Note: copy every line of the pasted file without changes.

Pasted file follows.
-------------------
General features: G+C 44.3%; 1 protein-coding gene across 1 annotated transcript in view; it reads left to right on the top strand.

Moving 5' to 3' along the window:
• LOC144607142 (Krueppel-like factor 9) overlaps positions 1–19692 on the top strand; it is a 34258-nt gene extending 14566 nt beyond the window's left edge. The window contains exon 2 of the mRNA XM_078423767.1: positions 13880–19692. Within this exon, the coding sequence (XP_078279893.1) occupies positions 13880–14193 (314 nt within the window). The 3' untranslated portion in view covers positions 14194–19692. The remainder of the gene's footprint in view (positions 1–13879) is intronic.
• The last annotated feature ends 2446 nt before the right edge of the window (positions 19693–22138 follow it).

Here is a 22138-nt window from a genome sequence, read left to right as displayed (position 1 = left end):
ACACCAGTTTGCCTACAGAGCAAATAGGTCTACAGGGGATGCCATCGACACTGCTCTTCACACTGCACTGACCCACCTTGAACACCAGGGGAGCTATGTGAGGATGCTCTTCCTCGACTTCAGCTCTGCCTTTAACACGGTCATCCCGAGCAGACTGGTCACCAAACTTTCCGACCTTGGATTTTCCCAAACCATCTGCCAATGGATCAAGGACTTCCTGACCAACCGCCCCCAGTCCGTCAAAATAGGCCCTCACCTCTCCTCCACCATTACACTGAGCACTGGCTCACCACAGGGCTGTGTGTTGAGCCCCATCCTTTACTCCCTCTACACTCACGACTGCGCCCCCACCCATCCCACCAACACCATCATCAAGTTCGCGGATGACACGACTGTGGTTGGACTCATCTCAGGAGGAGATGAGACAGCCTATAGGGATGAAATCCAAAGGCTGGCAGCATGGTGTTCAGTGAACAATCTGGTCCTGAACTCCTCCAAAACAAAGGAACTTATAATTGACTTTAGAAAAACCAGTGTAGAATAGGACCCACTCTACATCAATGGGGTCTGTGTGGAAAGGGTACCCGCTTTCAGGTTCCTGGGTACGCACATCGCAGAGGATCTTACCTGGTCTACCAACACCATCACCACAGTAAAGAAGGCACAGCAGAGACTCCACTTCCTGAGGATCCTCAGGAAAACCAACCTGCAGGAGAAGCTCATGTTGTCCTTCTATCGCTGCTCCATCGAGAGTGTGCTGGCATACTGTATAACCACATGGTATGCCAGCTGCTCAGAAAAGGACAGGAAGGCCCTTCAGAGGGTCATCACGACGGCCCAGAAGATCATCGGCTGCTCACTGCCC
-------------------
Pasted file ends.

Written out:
General features: G+C 44.3%; 1 protein-coding gene across 1 annotated transcript in view; it reads left to right on the top strand.

Moving 5' to 3' along the window:
• LOC144607142 (Krueppel-like factor 9) overlaps positions 1–19692 on the top strand; it is a 34258-nt gene extending 14566 nt beyond the window's left edge. The window contains exon 2 of the mRNA XM_078423767.1: positions 13880–19692. Within this exon, the coding sequence (XP_078279893.1) occupies positions 13880–14193 (314 nt within the window). The 3' untranslated portion in view covers positions 14194–19692. The remainder of the gene's footprint in view (positions 1–13879) is intronic.
• The last annotated feature ends 2446 nt before the right edge of the window (positions 19693–22138 follow it).

Here is a 22138-nt window from a genome sequence, read left to right as displayed (position 1 = left end):
ACACCAGTTTGCCTACAGAGCAAATAGGTCTACAGGGGATGCCATCGACACTGCTCTTCACACTGCACTGACCCACCTTGAACACCAGGGGAGCTATGTGAGGATGCTCTTCCTCGACTTCAGCTCTGCCTTTAACACGGTCATCCCGAGCAGACTGGTCACCAAACTTTCCGACCTTGGATTTTCCCAAACCATCTGCCAATGGATCAAGGACTTCCTGACCAACCGCCCCCAGTCCGTCAAAATAGGCCCTCACCTCTCCTCCACCATTACACTGAGCACTGGCTCACCACAGGGCTGTGTGTTGAGCCCCATCCTTTACTCCCTCTACACTCACGACTGCGCCCCCACCCATCCCACCAACACCATCATCAAGTTCGCGGATGACACGACTGTGGTTGGACTCATCTCAGGAGGAGATGAGACAGCCTATAGGGATGAAATCCAAAGGCTGGCAGCATGGTGTTCAGTGAACAATCTGGTCCTGAACTCCTCCAAAACAAAGGAACTTATAATTGACTTTAGAAAAACCAGTGTAGAATAGGACCCACTCTACATCAATGGGGTCTGTGTGGAAAGGGTACCCGCTTTCAGGTTCCTGGGTACGCACATCGCAGAGGATCTTACCTGGTCTACCAACACCATCACCACAGTAAAGAAGGCACAGCAGAGACTCCACTTCCTGAGGATCCTCAGGAAAACCAACCTGCAGGAGAAGCTCATGTTGTCCTTCTATCGCTGCTCCATCGAGAGTGTGCTGGCATACTGTATAACCACATGGTATGCCAGCTGCTCAGAAAAGGACAGGAAGGCCCTTCAGAGGGTCATCACGACGGCCCAGAAGATCATCGGCTGCTCACTGCCC